Terminator character to our message.
int16
We are also using the Convert block to take the int16
uint8(0) value we get from the Analog Input and convert it to a
2-element uint8 vector.
Terminator

Since the serial Use the "Serial Configuration" block to make sure that the used serial port is the one to which the arduino is
connected.
port only reads
A value coming from analog "In1" will also be received and displayed.
integers, this
gain adds a COM19
decimal point to 9600
Display 8,none,1
the readings. But Serial Configuration
the signal will be
10 times the COM19 Data Launch
target side
actual value. Serial Receive Scope

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Steps to Use the Plot Data Subsystem
Plot Data: This block reads any data from the Simulink code
and plots it on a Scope. The steps to use this feature are as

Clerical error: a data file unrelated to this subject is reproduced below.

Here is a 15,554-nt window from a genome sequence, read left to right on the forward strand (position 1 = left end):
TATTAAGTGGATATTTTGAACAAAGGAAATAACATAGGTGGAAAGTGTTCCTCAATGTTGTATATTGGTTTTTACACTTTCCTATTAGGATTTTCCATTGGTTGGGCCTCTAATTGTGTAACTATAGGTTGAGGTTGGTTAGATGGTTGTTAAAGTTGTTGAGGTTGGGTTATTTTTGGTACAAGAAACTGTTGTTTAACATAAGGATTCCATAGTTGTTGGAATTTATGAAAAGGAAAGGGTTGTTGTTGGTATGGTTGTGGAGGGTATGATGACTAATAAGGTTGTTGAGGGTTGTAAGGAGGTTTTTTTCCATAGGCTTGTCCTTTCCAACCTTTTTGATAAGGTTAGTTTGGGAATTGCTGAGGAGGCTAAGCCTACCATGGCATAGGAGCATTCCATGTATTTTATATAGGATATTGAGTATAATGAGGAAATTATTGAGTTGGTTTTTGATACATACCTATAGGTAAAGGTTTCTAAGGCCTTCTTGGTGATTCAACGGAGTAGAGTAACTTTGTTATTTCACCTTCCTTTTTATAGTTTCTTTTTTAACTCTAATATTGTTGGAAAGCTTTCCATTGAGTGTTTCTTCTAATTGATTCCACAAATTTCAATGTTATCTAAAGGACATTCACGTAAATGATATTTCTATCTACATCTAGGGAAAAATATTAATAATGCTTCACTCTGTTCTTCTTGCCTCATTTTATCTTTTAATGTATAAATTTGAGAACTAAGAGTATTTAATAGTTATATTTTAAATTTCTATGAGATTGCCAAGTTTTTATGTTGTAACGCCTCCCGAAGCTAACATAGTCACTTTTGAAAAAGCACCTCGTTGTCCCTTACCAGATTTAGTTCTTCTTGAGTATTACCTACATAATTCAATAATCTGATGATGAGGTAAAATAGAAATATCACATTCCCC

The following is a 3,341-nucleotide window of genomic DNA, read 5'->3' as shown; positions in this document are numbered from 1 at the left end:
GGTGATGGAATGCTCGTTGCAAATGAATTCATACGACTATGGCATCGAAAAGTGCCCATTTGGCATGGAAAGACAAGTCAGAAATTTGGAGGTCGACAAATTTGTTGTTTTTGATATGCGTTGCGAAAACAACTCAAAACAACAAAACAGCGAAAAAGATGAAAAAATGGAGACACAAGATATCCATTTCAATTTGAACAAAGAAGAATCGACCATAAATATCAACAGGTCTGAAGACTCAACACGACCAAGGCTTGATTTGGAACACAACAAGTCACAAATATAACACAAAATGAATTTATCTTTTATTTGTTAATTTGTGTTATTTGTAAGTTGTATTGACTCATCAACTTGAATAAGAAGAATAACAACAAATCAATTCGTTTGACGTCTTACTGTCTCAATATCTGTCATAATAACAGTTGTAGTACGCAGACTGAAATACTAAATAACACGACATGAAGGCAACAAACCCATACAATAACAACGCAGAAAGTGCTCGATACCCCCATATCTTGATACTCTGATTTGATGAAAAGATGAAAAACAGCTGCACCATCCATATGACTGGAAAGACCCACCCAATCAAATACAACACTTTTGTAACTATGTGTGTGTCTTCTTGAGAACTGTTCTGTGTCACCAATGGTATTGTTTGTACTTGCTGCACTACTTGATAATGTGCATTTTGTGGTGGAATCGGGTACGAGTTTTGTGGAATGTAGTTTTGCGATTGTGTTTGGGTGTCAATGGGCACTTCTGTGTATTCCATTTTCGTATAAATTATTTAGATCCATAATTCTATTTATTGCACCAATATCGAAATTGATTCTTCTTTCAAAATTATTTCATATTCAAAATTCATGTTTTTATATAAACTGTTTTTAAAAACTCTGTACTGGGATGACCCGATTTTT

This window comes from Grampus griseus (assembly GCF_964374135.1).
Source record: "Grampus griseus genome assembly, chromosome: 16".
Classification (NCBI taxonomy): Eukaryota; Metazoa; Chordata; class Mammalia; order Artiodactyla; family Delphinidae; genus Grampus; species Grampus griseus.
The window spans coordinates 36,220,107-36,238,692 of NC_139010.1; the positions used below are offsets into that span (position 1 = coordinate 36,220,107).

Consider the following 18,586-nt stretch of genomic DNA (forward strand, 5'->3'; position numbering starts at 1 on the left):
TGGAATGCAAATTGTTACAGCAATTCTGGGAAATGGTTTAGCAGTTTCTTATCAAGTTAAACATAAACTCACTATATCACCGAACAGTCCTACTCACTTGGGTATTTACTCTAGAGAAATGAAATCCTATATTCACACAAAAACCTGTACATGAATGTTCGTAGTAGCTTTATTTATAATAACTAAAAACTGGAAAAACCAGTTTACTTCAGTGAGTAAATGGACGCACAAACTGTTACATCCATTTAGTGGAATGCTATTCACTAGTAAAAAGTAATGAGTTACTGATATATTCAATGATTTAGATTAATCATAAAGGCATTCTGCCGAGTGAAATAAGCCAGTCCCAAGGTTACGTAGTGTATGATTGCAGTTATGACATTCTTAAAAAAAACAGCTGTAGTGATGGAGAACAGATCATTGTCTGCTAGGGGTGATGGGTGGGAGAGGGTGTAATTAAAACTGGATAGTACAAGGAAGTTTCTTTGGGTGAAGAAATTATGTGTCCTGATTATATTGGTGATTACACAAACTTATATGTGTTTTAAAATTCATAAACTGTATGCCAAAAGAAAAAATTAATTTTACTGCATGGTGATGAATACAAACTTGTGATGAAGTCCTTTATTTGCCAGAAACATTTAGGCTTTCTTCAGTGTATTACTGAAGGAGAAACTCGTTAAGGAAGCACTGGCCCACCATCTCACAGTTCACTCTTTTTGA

follows:
1. Connect the Arduino board to the USB port of your
computer
2. Run the command in the MatLab Command Window:
comPorts=arduino.Prefs.searchForComPort
3. This command will show the number of the COM port that
the Arduino board is connected.
4. Open the block called Launch host side
5. Open the Serial Configuration block and set the
Communication Port to the port number identified in Step
2.
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6. Open the block Serial Receive and set the
Communication Port to the port number identified in
Step 2.
7. Run the following command in the Command Window:
SampleTime = 0.02.
8. Download the code to Arduino
9. Hit Play on the
demo_arduino_serial_communication_host

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Double click on the
Scope to start
monitoring the data.

The time to capture


data on the Scope can
be changed as shown.